WASHINGTON (Reuters) - Two senior Democrats on Thursday reacted warily to a Senate deal to ensure passage of three long-delayed free trade agreements, saying they wanted an absolute guarantee that a retraining program for displaced workers would also be approved.
“The path forward in the House (of Representatives) as well as the Senate must be ironclad in its assurance that TAA (Trade Adjustment Assistance) will be renewed,” Representatives Sander Levin and Jim McDermott said in a joint statement.
Levin, the top Democrat on the House Ways and Means Committee, and McDermott, the top Democrat on the panel’s trade subcommittee, issued the statement after Senate leaders late on Wednesday outlined a plan for action on the trade deals with South Korea, Colombia and Panama and the TAA program.
The understanding raised hopes the agreements could be approved by late September or early October, after lawmakers return from their month-long August break. All three of the pacts were signed more than four years ago.
A congressional aide said Democrats were concerned about Republican House Speaker John Boehner’s statement welcoming the understanding between Senate Democratic Leader Harry Reid and Senate Republican Leader Mitch McConnell.
Boehner said he looked forward to passing the three trade pacts, but only promised that the TAA would be “considered” by the House at the same time.
Democrats are worried a stand-alone TAA bill could be killed in the House even if it passes the Senate.
However, Carol Guthrie, a spokeswoman for the U.S. Trade Representative’s office, did not echo that concern.
“While some sequencing details remain to be worked out, the Speaker has now clearly committed to floor consideration of TAA along with the trade agreements. The Senate leaders’ agreement on a way forward is an important step on the path to submission of the pending agreements,” Guthrie said.
The White House had hoped Congress would approve the deals before the summer recess, but a disagreement over TAA and the fight over raising the U.S. debt ceiling prevented that.
TAA is nearly 50-year-old program to help workers that have lost their job because of import competition or their workplace moving overseas. It was expanded in 2009 to cover more workers with improved benefits, but that expired early this year.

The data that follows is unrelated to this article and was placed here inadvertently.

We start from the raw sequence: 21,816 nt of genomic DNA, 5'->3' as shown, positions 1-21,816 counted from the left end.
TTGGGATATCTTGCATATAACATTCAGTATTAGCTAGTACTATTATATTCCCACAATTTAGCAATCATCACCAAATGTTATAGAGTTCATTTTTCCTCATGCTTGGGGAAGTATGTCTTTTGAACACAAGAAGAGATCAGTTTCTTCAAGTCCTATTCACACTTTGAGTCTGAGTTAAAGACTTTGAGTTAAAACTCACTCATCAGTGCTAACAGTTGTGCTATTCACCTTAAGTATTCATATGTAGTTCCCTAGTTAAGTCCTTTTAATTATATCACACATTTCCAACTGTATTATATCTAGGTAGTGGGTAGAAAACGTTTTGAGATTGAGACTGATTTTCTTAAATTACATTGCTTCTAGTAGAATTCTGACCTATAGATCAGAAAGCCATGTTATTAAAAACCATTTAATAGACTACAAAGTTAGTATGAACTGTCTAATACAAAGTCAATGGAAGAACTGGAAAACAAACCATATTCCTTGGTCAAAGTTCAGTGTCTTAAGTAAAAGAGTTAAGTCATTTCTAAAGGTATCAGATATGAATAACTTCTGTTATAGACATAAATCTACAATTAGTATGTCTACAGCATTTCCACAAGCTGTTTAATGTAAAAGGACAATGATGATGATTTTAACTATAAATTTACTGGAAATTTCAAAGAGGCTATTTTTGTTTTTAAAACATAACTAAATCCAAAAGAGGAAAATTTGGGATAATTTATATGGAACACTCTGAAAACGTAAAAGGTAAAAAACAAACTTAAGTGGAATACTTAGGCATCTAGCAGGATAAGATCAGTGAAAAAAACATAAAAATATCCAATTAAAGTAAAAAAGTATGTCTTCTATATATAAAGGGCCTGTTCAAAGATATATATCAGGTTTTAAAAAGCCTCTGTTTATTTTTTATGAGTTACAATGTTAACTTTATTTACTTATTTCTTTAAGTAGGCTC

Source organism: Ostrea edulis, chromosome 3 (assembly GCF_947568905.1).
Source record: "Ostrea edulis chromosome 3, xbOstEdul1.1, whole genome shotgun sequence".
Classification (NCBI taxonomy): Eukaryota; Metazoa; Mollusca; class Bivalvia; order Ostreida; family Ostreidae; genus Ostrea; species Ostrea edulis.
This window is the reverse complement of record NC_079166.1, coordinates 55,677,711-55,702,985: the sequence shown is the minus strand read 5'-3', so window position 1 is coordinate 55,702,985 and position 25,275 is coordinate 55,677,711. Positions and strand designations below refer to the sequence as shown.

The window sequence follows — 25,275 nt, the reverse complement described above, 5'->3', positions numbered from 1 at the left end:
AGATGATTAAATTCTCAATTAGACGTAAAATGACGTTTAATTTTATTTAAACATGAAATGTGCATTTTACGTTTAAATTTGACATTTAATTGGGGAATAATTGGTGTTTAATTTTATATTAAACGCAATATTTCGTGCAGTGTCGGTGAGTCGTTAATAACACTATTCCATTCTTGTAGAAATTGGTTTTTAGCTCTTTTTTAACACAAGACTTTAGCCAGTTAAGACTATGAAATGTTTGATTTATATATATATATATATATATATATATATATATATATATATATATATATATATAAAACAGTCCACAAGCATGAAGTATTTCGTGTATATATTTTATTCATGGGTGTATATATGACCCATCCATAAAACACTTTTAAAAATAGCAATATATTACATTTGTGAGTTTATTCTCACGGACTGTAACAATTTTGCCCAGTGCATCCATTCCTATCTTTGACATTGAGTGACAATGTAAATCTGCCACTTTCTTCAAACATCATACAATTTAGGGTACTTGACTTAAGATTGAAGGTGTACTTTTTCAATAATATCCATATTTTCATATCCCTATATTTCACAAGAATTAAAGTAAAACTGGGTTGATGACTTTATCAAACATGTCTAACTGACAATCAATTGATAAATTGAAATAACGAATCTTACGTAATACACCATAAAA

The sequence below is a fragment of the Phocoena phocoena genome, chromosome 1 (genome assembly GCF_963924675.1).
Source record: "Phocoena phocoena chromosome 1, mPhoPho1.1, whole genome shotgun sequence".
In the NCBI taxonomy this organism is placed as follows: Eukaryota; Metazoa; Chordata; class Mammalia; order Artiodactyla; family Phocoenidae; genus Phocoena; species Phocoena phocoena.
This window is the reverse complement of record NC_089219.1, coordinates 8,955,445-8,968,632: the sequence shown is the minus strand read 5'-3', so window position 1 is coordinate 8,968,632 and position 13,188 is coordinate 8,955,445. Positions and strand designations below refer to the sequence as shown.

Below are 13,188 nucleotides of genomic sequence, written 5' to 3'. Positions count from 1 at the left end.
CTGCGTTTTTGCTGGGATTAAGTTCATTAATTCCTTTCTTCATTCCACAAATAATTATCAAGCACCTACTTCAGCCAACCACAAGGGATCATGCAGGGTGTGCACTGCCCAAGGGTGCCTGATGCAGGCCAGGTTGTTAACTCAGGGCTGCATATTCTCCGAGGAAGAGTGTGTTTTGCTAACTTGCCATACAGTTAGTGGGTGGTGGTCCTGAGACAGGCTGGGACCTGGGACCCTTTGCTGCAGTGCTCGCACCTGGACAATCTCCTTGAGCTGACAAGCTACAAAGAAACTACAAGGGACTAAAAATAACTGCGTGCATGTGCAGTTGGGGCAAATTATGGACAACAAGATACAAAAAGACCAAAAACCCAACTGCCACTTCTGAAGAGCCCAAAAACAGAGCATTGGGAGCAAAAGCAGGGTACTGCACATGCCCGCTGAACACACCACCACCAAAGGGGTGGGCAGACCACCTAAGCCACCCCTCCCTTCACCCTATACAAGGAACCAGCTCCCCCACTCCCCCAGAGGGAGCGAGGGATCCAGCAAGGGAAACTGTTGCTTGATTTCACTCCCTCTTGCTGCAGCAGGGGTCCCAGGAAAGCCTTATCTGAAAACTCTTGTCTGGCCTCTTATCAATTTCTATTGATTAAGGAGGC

Many newly elected House Republicans balked at renewing the program, which they consider costly and ineffective.
To address those concerns, the White House negotiated a slimmed down version of TAA. But its plan to sidestep a direct vote on TAA by inserting it in the legislation for the South Korea pact angered many Republicans.
The White House no longer appears committed to that approach. Levin and McDermott said TAA should be attached to the South Korea pact unless Republicans provide an ironclad guarantee that the program will not be defeated.
Meanwhile, business groups welcomed the Reid-McConnell agreement and urged quick follow through.
“While there will be many legislative priorities when Congress returns, the administration and Congress must now move to a vote and finally take yes for an answer on trade,” said Chuck Dittrich, vice president for regional trade issues at the National Foreign Trade Council.
The Colombia agreement in particular will face strong opposition from U.S. labor groups, who argue the South American country has not done enough to stop killings of trade unionists and to lockup the perpetrators.
“Unfortunately, Colombia is still the most dangerous place in the world to be a trade unionist,” AFL-CIO President Richard Trumka said in letter Thursday to members of Congress.
Fifty-one trade unionists were killed in Colombia in 2010 and 17 so far this year, Trumka said.
Editing by Eric Beech